Through this, then, we might start to see these same tribal qualities surface in directors of the past, like Stanley Kubrick. Where “The Shining” shifts the protectiveness of Jack over to Wendy, we see camaraderie and survivability playing key roles in “2001: A Space Odyssey” and “Full Metal Jacket.” In a more traditional sense, Kubrick’s World War I drama “Paths of Glory” places a commander (Kirk Douglas) in defense of lower-ranking soldiers accused of cowardice.
In this meaty sample of Kubrick’s filmography, he slides along the generic spectrum, ranging from paranormal/psychological terror to the detached coldness of isolationist science fiction. He also showcases various comedic, hyper-realistic or mind-bendingly gritty depictions of the human psyche during wartime. In one way or another, Kubrick’s characters are designed to look out for others they rely on in hopes of a reciprocity that will ultimately achieve safety, be it from a murderous hotel caretaker, sentient computer or Viet Cong soldiers. To defy the group spells danger for the character, as “A Clockwork Orange” shows. Alex’s strife with his fellow droogs leads to an unfortunate betrayal and ultimate downfall of the protagonist’s defining characteristic: ultra-violent behavior.
Stanley Kubrick shooting "The Shining's" infamous bar scene with Joe Turkel and Jack Nicholson. (Gentleman.be/Courtesy)
If we go further back to the works of 20th century director Howard Hawks, we see he holds an accomplished variance in the classical Hollywood environment. “His Girl Friday” may be a rip-roaring comedy of romantic reclamation, but the Western characteristics of “Rio Bravo” clearly signify a difference in approach. Even if I were to ignore the costume design and diegesis, “Rio Bravo” has a cinematographic style that boasts the open, dry space of the town, a sharp contrast to “His Girl Friday’s” claustrophobic — dare I say prison-like — aesthetic. But then, we have further distancing in Hawks’ “The Big Sleep,” another film-noir adaptation of Raymond Chandler’s sardonic private-eye Philip Marlowe, whose harsh lighting and crime-fueled narrative create a wholly different tone than, say, the 1932 original of “Scarface,” a pre-Code gangster romp with unapologetically candid gunfights.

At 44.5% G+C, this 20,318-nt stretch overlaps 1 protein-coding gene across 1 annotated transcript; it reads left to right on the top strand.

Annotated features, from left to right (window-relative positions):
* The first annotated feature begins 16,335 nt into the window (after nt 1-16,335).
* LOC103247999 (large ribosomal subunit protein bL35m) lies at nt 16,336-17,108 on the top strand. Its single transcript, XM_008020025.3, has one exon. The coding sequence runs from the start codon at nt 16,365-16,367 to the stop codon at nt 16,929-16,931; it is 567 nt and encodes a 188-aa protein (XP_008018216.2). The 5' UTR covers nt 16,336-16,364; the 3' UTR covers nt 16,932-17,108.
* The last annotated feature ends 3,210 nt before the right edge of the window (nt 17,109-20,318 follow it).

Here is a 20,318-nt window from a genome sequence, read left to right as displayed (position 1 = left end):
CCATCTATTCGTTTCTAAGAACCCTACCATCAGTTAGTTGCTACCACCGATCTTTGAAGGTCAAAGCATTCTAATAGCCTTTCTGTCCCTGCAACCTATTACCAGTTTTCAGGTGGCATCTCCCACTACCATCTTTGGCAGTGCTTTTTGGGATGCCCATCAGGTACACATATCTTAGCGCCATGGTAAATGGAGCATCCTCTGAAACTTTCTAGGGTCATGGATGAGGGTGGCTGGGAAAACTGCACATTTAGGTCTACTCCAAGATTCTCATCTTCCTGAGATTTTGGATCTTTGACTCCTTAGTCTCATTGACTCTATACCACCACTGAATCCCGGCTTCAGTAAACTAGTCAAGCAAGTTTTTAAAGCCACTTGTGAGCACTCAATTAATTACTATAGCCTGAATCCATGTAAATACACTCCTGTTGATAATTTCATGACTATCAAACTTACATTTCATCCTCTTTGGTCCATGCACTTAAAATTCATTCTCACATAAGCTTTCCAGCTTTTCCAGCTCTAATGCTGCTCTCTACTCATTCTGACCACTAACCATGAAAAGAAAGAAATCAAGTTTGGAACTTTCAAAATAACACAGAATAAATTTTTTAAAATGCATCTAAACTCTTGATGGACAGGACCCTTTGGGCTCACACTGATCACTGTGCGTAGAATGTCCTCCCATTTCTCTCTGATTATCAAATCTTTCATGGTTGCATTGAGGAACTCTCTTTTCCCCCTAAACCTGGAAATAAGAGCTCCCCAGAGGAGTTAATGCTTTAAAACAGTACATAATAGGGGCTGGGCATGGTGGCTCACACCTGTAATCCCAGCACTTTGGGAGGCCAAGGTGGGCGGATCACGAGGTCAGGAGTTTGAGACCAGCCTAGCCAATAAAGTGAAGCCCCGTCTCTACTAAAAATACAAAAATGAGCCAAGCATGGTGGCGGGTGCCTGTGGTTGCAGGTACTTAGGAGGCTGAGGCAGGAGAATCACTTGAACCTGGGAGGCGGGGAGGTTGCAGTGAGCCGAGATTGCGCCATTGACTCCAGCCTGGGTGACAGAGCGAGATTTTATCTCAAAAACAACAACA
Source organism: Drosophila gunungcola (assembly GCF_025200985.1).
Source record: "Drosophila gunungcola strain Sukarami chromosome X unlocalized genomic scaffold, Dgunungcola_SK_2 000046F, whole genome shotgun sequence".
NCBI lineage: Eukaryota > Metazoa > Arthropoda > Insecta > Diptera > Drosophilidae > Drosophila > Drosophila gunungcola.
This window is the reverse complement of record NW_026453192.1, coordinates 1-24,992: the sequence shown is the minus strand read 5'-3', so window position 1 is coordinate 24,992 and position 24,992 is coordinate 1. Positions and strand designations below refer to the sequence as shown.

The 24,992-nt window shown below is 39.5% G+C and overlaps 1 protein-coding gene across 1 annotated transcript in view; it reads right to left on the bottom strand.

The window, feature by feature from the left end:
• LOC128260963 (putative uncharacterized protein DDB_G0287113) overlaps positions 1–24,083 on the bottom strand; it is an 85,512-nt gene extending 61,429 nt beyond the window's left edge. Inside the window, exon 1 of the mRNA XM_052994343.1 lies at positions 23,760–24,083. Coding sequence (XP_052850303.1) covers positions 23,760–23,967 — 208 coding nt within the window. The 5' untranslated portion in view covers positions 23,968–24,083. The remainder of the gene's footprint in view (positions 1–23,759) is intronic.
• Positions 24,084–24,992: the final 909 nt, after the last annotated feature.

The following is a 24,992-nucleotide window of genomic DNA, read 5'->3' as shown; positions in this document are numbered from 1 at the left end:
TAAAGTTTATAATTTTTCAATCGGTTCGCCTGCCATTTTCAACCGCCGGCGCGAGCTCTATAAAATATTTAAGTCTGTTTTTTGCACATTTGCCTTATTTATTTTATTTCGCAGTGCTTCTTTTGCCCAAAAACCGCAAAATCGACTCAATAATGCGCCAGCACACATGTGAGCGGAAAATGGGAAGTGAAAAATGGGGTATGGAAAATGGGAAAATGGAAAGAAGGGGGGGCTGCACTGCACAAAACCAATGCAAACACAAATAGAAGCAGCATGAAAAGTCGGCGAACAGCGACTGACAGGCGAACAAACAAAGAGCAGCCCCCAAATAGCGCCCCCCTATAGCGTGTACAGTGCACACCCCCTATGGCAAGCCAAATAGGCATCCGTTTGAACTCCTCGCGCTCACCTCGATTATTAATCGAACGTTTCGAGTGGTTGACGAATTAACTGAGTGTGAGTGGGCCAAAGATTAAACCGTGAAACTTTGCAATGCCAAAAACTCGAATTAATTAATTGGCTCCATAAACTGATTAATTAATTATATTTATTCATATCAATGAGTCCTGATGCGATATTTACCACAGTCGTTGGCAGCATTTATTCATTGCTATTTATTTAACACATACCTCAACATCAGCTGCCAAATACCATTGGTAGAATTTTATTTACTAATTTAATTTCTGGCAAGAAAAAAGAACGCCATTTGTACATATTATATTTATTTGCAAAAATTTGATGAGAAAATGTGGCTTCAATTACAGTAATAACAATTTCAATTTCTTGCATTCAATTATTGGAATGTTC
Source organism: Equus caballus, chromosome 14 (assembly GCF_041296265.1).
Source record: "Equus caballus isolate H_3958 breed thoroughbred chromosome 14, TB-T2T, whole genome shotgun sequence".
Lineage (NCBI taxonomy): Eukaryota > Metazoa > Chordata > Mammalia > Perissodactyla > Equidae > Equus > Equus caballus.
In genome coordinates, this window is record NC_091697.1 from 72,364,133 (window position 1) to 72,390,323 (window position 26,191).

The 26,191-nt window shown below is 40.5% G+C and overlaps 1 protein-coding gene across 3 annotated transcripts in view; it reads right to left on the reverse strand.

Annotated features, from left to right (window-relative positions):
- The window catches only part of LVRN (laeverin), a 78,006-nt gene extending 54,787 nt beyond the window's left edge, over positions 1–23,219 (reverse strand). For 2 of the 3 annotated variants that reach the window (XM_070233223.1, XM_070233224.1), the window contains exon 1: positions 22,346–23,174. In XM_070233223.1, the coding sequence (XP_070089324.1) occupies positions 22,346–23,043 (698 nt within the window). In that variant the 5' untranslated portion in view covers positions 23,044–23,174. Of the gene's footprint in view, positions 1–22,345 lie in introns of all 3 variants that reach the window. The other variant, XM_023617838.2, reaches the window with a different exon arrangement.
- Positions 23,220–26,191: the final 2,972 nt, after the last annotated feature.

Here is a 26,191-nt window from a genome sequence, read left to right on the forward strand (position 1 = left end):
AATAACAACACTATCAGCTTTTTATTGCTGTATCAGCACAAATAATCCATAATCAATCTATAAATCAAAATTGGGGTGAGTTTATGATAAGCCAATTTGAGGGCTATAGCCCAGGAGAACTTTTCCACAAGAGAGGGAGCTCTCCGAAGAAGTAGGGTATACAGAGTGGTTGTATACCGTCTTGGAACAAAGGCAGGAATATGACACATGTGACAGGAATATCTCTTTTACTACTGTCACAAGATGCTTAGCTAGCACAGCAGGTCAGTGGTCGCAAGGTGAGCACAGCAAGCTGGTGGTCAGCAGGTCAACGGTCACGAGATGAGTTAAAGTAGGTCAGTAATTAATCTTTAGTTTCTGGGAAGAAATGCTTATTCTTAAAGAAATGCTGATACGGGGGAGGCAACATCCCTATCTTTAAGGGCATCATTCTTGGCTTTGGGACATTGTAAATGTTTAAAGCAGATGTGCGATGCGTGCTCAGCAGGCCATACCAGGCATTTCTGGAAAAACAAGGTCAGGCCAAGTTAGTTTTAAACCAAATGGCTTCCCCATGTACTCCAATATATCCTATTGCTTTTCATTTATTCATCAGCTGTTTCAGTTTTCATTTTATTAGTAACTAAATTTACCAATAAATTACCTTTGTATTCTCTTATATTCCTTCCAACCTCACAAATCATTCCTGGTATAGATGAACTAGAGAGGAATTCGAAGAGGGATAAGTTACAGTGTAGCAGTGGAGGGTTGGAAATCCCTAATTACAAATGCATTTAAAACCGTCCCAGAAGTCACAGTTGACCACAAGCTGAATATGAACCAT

Despite this, as is the case with Kubrick, characters' protectiveness is key: Sheriff Chance and Dude help protect Rio Bravo, Walter and Hildy fall back in love and protect Earl Williams, Tony Camonte works to protect the family while Marlowe — in true wise-guy fashion — aims to protect his due pay. If not for Hawks’s established reputation, it’s almost baffling how versatile his direction can adapt to these many approaches, styles, eras and moods of these stories.
As a whole, I’m not making a case for Krasinski to be regarded in the likes of Kubrick or Hawks’s echelon, but it’s fascinating to see how time-tempered this basic, human behavior is across a multitude of periods, moralities and in particular, genres. Like every other director, Krasinski has to earn the same commendations of immortalized filmmakers through hard work and hard work alone. That’s not to say I’m unexcited for the sequel to “A Quiet Place,” but to see him extend the camera to other flavors of film proves an excellent test for directorial aptitude.
“I encourage an active seeking-out of those who effectively and proficiently explore the unknown.”
So while I agree that a director who can land in a genre they’re comfortable with — and are good at — is something they could stick to without complaint, I encourage an active seeking-out of those who effectively and proficiently explore the unknown. OK, the slightly crude family comedies of Wes Anderson are a lot of fun, and Nora Ephron’s heartwarming romances are perfectly sentimental.
However, it’s these “genre chameleons” I’m interested in. Once they change colors, a thematic bond starts to appear, and you begin to see their work in a whole new light.
Christian Memmo is a film columnist for the Daily Cardinal. To check out more of his work, click here .